Everything seems to happen at once at this time of year what with Halloween and Guy Fawkes (fireworks night for the non British readers among us) Everyone you meet with or without a dog will tell you that the one your dog will be most worried about is Guy Fawkes because of the bangs of the fireworks, but pets can still get spooked and nervous on Halloween. Luckily my 2 love Halloween and love getting their costumes on and helping me answer the door to the trick or treaters , unfortunately that is not the case for all dogs so I compiled this post to help with those nervy dogs.
If you have owned a nervous dog for a while now you will know how the best way to deal with your individual dog and will be able to spot the signals that it is giving. If you have owned dogs before but never a nervy one, then it can be quiet a change to adjust/adapt to.
There are a few things that can unnerve your canine chum on Halloween and I will will explore each and explain why. Firstly costumes, not all pets will appreciate being dressed up whatever time of year it is, they prefer their birthday suit! So just because it is Halloween and you have seen other pets dressed up all cute in their outfits, PLEASE do not force your dog into one, especially if it is a nervy dog as it will lose a bit of trust in you, and it could turn the animal scatty either because its ears are covered so things sound different or running in circles trying to remove the outfit-which may be funny but could result in them knocking over candles etc. If your dog is really nervy, it may get anxious about its humans costume, so rather than ommitting your own costume, allow the dog to sniff each item of your outfit before putting it on and let them see you putting on any facial enhancements like false noses.
Secondly take your dog a walk earlier before the main haul of trick and treaters start their rounds and ALWAYS ensure that your dog has an id tag on its collar and/or harness, and your dog should be microchipped anyway (if your dog isn’t already microchipped, many places like the Dog’s Trust/SPCA/RSPCA regularly offer free microchipping, just google it to find your nearest) Microchipping means if your pet gets lost or stolen that when it is found it can be returned to you. Also if your pet is microchipped you can join Petlog or the many apps available so if your pet does go missing then these allow you to notify everyone available immediately with a click of a button so that your pet can be found quicker. Dogs can get spooked outside especially Halloween/ Fireworks night as they can sense the change in the atmosphere, so it is worth taking these precautions in case the worst happens and they run off. If your dog is nervy I would advise keeping it on lead on these nights.
Next, if you know your dog doesn’t like change and would rather be a ‘party pooper’ then allow it to be so by building a makeshift den for it in a quiet room. If you have a crate use this and cover with a blanket or if you don’t have a crate you can use anything that you can place a cover over and that they can hide under like a coffee table, pulling the sofa forward from wall and put a blanket over the gap or a few kitchen chairs placed next to each other then put your dogs bed under it with some treats then close the door over until things calm down.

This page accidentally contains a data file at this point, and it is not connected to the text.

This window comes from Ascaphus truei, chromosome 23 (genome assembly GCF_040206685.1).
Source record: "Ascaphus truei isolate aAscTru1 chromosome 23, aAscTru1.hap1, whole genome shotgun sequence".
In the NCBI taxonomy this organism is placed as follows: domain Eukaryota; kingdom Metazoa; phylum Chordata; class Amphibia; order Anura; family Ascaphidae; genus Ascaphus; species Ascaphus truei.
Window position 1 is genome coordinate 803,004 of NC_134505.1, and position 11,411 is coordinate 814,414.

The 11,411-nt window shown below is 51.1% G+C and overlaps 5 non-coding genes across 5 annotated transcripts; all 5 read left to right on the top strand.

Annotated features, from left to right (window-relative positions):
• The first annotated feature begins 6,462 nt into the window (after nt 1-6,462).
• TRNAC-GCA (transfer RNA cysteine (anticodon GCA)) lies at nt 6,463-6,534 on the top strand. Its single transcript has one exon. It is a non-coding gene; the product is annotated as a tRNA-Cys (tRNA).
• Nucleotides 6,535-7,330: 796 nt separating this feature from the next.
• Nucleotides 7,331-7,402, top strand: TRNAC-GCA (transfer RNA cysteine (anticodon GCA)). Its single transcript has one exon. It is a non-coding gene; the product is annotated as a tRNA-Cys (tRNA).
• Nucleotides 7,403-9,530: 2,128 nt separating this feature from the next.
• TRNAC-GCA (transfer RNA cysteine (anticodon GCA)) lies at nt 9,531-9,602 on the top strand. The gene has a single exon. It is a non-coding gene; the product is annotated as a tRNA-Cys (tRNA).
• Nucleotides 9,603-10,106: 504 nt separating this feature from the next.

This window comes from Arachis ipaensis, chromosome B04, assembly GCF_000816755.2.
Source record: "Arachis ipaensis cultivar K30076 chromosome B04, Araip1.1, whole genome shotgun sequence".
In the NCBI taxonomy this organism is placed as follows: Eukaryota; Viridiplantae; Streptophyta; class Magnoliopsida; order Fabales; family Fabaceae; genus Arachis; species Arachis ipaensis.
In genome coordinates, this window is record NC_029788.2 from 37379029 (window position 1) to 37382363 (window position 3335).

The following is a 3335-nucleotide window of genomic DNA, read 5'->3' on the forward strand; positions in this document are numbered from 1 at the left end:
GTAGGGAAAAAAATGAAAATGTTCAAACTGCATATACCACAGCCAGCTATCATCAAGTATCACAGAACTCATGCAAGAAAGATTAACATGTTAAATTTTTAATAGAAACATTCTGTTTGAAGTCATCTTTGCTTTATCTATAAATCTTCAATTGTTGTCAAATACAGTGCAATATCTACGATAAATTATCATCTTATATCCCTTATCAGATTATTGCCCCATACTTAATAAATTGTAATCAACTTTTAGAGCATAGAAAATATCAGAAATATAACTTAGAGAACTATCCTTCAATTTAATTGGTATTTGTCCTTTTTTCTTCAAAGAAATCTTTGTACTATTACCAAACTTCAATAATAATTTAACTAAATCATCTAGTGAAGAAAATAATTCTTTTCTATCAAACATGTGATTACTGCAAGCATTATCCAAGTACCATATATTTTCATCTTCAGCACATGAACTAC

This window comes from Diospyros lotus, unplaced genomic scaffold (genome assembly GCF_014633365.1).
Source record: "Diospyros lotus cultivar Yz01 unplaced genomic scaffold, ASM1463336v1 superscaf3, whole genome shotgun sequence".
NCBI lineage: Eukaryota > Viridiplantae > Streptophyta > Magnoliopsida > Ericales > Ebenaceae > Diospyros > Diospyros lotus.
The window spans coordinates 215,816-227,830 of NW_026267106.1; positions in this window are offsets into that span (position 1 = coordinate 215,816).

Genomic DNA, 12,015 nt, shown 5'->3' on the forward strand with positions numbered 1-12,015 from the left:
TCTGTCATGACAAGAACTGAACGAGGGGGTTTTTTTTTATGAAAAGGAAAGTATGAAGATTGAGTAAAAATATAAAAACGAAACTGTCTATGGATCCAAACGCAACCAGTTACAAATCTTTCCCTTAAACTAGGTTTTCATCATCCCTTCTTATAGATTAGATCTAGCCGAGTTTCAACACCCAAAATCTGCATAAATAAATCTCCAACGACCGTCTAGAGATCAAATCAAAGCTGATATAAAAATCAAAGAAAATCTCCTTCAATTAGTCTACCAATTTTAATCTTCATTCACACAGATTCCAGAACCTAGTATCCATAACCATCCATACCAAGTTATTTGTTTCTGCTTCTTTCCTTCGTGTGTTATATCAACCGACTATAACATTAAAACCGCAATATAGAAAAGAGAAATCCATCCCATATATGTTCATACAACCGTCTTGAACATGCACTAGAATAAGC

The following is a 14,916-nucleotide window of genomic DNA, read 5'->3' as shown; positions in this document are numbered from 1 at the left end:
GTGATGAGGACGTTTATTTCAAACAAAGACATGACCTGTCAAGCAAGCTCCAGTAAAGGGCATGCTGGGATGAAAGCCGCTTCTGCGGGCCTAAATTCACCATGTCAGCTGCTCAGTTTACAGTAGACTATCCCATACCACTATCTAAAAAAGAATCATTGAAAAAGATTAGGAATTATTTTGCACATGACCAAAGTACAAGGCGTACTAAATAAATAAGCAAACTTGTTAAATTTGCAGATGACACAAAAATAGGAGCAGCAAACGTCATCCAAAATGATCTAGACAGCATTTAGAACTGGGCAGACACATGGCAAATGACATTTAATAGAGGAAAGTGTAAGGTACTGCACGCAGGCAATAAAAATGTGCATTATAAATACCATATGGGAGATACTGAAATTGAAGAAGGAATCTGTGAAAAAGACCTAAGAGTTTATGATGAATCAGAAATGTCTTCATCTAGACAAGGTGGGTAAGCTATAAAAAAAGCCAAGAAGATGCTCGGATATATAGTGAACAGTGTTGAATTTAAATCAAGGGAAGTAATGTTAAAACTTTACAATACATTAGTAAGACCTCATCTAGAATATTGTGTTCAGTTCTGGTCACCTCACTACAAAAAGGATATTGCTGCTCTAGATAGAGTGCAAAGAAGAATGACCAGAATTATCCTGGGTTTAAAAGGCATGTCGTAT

Keep your pets away from pumpkins with lit candles by either keeping the pumpkins outside or high up on a window ledge, so they can’t be knocked over, this is especially important if your pet is wearing a costume that is loosely fitting as they may not be skittish but all they need to do is turn too close to the pumpkin candle and its costume could set on fire. Feeding your dog the pumpkin flesh that has been scraped out of the pumpkin is really good for them and has cancer fighting properties and helps stop diarrhoea.
Depending on how many trick or treaters you get, the constant knocks and doorbells going can upset even the friendliest pet so if you notice this happening put them away in a quiet room until they settle again as an upset dog could snap at a child especially if the child has no dog etiquette and pulls their ears or tail. Typical signs of stress in your dog are – barking,trembling/shaking/shivering, drooling, hiding, excessive licking and/or scratching or biting themselves.
Lastly no sweets for your dogs, particularly chocolate. Chocolate is toxic to dogs as it contains theobromine which is a cardiac stimulant and diuretic. The darker the chocolate the worse the effects and could be fatal. Symptoms include thirstiness, hyperactivity, vomitting,excessive toiling and increased heart rate, worsened if then exercised. Candy is high in sugar and therefore not suitable for your dog. So keep trick or treat bags up out the way of your dog. At the end of the night when the kids are sharing out their candy hauls, I have a trick or treat bag for the dogs with their own homemade treats in it so they have something to eat too. You can find some of my homemade treats in either the Canine Chef dog cookery book I wrote that can be purchased here – http://www.staffordshirerescuescotland.org.uk I wrote this book for the charity I volunteered with to help raise much needed cash to look after the dogs in their care, all proceeds from the book go towards the dogs and you can also find some of my other recipes in my other blog – http://vickyscookingfordogs.wordpress.com
As you can see my dogs enjoy dressing up – they just love getting a fuss made of them! Wait till you see their Christmas costumes! lol
Hope you all have a Happy Halloween Woooo…….